Widely known for more than half a dozen exquisitely illustrated books on trout, eels, and other fish and wildlife, James Prosek has more recently emerged as an adventurous contemporary artist. This development unites his interest in the tradition of rendering from nature with a turn toward the inner world of fantasy. The progeny of this crossbreeding are hybrid creatures: fish-and-bird, fish-and-human, and, more recently, bird-and-household object, such as pencils and drill bits. Prosek’s work has also vastly increased in size as the nature of his subjects has expanded; one monumental watercolor of a sailfish with scarlet macaw’s wing in place of its dorsal fin, now in the collection of the Virginia Museum of Fine Arts, measures eleven feet long.
Prosek’s fascination with hybridity has a surrealist edge, but it also reflects a strand of the naturalist tradition that dates to its beginnings. It recalls a time, some five hundred years ago, when the vast diversity of the natural world began to infiltrate northern Europe in bits and pieces: pelts and skins and feathers brought back by adventurers and merchants from voyages around the globe. Trying to reconstitute these limp sheaths of unfamiliar creatures, artists used verbal and written reports from the travelers, along with healthy doses of imagination. The strange amalgams they dreamed into being — misshapen, ill-proportioned, and fancifully endowed — passed for authoritative versions, at least for a time.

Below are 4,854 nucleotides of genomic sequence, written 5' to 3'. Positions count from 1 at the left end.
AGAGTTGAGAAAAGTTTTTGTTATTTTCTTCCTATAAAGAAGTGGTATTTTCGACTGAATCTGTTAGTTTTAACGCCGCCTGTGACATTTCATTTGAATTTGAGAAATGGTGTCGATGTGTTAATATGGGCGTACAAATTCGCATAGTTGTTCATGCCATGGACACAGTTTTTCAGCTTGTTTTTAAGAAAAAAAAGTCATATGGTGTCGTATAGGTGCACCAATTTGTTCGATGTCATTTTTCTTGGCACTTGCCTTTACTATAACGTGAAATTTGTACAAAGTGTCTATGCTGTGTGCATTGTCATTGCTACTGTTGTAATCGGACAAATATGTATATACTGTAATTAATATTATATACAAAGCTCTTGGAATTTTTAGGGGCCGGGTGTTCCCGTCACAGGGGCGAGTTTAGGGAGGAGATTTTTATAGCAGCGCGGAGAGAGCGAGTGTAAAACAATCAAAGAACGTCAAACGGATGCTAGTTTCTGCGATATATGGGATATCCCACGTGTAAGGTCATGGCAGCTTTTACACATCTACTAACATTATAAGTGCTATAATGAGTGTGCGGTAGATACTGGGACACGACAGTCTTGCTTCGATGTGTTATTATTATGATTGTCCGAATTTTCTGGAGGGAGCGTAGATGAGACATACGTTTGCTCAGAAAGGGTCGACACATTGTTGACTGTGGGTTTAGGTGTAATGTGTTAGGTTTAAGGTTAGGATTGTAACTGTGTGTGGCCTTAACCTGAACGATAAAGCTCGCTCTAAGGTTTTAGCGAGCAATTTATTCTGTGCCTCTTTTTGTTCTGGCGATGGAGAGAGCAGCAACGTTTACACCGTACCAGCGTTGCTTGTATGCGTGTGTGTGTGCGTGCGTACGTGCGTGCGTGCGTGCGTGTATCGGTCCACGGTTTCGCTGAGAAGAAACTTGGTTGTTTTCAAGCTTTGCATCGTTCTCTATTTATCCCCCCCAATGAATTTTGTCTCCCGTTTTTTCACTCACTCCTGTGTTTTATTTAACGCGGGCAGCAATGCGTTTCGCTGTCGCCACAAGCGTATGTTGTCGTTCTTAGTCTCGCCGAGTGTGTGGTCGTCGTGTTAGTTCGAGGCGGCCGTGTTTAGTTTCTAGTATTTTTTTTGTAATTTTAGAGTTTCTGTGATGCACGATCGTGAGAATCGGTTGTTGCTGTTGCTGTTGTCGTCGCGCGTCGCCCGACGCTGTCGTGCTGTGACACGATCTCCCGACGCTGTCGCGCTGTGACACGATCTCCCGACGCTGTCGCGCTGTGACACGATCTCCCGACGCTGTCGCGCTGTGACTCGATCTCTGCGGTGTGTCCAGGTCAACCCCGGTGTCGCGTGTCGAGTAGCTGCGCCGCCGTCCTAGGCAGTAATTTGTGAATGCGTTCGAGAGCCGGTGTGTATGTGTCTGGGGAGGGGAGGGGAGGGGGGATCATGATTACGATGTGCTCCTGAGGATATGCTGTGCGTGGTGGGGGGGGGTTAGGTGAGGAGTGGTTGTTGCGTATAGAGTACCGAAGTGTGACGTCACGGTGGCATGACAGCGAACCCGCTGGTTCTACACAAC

In returning to this history, Prosek, in effect, grants himself permission to play God. He makes new creatures spring from his mind and brush, plausible in the seamless way he knits together their disparate parts. This act of genesis parallels Prosek’s interest in language as the device by which humans master their world. More specifically, Prosek relishes the slippage in language, the ambiguities, misnomers, and contradictions that reveal it as an artificial system mapped onto a world it seeks to render comprehensible. One body of Prosek’s work — carefully observed and precisely rendered Brook Trout and Striped Bass, Tiger Swallowtail Butterflies and Indian Paintbrush — conform to the existing classifications, lending them credence through faithful forms and accurate details. Painted on tea-stained paper with homemade paints enhanced by metallic pigments, these are celebrations of nature’s bounty by a skilled and committed naturalist. But his other body of work, equally ravishing and also based on careful observation, subverts this very system. Often inspired by the given names of fish and bird that suggest mergers of species, such as roosterfish, turtledove, and parrotfish, Prosek merely takes the implications to their logical extreme. His hybrids question what his naturalistic works affirm, presenting a vision of nature that defies our categories and exceeds language’s ability to contain it — a vision, that is, of the wonder that is reality and imagination united.
John B. Ravenal
Sydney and Frances Lewis Family Curator of Modern and Contemporary Art
Virginia Museum of Fine Arts